Learning the basics, without the fancy waffle, or false promises
I’ve been bombarded lately by a number of different businesses trying to sell things to me. From IT services to training products and everything in between, they have been emailing and phoning.
I don’t mind being cold called at all. I prefer the caller to know my name, but I am happy to be called. What I don’t like is being sold to. Like most people, I find being sold to unpleasant.
As a sales trainer, I am often asked how I can say that. And, my answer is simple. I teach a simple system for selling, a consultative, soft process. A style that never feels to your client like they are being sold to.
I believe in a personal approach, based on providing value and benefiting my client. Its certainly not rocket science, that’s for sure. Putting yourself in the client’s position, and understanding their needs before providing a potential solution is not something you need a special talent to be able to do. Well, I don’t think so anyway.
If it sounds too good to be true….
More than being sold to though, the thing I really find difficult to put up with is being sold something “completely new” or a “secrets revealed” approach that just isn’t. You know what they say “if it sounds too good to be true….”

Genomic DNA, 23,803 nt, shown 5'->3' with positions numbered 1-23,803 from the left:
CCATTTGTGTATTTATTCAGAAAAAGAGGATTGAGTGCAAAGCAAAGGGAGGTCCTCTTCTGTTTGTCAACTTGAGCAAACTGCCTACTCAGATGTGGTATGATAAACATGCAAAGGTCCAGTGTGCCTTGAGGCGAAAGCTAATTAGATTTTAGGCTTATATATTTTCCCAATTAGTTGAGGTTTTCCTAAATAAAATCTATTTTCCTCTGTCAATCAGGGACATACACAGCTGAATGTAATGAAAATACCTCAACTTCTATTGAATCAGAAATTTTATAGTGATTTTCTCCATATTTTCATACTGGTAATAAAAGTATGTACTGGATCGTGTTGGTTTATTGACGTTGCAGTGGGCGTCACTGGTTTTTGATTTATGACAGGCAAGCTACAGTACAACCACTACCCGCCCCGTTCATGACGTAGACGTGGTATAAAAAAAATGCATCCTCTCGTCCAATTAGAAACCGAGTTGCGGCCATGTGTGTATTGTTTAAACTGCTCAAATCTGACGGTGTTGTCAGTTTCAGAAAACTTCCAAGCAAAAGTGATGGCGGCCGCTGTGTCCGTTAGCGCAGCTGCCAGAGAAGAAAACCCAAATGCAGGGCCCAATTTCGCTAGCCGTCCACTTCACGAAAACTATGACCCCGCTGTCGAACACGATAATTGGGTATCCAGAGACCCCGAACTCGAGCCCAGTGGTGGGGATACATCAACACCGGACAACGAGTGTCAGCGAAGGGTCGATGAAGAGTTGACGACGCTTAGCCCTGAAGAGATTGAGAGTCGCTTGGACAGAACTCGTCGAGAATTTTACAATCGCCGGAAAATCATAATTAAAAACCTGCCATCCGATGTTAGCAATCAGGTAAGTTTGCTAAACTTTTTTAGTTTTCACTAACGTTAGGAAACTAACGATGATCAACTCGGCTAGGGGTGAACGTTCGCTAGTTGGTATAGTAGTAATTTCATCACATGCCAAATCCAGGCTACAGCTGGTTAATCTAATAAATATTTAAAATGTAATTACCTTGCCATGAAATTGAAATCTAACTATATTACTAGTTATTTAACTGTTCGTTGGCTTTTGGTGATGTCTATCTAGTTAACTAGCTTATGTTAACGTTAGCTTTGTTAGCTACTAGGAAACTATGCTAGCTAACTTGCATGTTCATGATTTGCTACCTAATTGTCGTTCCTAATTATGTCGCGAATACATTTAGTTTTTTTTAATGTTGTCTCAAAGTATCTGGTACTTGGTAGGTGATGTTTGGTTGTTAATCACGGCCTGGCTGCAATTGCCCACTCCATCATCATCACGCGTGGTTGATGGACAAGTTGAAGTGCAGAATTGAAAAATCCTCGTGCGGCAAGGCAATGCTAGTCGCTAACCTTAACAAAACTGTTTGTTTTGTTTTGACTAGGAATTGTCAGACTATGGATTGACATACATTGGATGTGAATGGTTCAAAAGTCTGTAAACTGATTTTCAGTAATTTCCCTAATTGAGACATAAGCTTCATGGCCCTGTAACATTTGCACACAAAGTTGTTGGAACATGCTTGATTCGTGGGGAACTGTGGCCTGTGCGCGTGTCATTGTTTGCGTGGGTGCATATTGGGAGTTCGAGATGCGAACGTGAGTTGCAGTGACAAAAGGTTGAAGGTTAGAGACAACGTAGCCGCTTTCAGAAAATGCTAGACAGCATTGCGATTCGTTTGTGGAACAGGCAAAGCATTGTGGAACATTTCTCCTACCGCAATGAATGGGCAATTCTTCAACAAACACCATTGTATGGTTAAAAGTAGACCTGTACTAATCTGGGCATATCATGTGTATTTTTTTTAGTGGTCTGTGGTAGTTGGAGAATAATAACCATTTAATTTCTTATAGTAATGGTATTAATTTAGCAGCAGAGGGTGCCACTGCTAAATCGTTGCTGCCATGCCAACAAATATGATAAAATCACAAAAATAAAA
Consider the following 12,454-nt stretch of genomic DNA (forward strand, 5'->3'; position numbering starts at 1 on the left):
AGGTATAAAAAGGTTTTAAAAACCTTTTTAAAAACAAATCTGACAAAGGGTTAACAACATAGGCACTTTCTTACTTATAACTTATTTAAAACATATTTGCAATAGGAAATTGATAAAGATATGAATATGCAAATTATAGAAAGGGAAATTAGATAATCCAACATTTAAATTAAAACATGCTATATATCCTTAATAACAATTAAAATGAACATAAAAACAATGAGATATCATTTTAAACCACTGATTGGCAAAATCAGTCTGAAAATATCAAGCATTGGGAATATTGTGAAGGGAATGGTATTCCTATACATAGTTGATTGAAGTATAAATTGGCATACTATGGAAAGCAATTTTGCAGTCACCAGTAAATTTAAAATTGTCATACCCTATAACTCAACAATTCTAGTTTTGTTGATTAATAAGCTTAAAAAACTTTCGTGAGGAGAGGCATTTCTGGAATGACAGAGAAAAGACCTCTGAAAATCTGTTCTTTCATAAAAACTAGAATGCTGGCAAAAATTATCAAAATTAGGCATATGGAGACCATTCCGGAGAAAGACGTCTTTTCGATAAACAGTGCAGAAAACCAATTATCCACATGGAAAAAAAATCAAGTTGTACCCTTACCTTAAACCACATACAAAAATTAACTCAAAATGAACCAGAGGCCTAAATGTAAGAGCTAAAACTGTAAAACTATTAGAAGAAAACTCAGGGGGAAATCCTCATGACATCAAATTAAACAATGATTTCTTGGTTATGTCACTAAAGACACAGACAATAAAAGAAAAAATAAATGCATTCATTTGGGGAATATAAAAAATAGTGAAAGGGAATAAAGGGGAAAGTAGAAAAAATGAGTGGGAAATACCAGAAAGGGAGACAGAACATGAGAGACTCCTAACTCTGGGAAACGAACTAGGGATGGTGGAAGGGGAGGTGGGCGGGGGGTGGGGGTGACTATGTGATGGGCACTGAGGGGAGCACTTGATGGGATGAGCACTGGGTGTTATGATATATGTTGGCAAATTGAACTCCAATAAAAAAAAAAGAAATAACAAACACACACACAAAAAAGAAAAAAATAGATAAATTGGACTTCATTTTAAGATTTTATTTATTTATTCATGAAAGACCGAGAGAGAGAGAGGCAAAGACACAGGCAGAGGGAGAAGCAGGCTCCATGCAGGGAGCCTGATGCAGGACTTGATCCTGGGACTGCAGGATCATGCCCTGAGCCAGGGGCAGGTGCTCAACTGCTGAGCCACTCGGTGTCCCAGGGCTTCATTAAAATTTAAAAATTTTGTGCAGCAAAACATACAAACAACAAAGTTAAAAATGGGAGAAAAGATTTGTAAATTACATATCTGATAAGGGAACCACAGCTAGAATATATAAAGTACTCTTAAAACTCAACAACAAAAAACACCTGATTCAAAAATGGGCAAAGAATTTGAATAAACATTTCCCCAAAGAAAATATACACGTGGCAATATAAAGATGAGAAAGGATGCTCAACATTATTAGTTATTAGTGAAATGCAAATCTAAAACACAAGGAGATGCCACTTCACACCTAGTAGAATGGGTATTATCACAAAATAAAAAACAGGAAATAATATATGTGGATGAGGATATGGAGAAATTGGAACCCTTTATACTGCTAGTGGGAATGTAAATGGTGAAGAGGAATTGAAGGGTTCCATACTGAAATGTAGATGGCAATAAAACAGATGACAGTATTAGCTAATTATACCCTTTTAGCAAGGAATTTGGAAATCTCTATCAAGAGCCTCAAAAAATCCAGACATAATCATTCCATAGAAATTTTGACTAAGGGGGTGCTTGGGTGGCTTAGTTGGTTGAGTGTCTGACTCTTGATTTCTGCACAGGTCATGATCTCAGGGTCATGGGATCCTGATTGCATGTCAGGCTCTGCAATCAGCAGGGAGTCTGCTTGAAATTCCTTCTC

The latest was a competitor of mine who was professing to have completely re-invented consultant training, and being able to promise that “75% of attendees will experience a massive improvement in performance”.
Only 75%? So, a quarter of those put through this “new and improved’ training, won’t improve massively? That doesn’t feel like good value to me.
Getting the basics right
In all walks of life and work, in order to be able to progress a skill set, it is important to establish sound basics. These foundation skills need to be well learned, and then become second nature so that further skills can be built on top. Imagine being asked to write an essay but not being able to write. It’s that sort of thing.
Foundation training in any area needs to be straightforward, easy to understand and easy put in to practice, as well as well taught. It needs to be taught in a way that allows everyone attending to learn at the same rate, and in a way that works for him or her individually.
In my foundation level courses, I don’t profess to be teaching anything other that the solid basics that you need to progress. Solid basic training. Building solid foundations to grow from. Simple, straightforward and useful.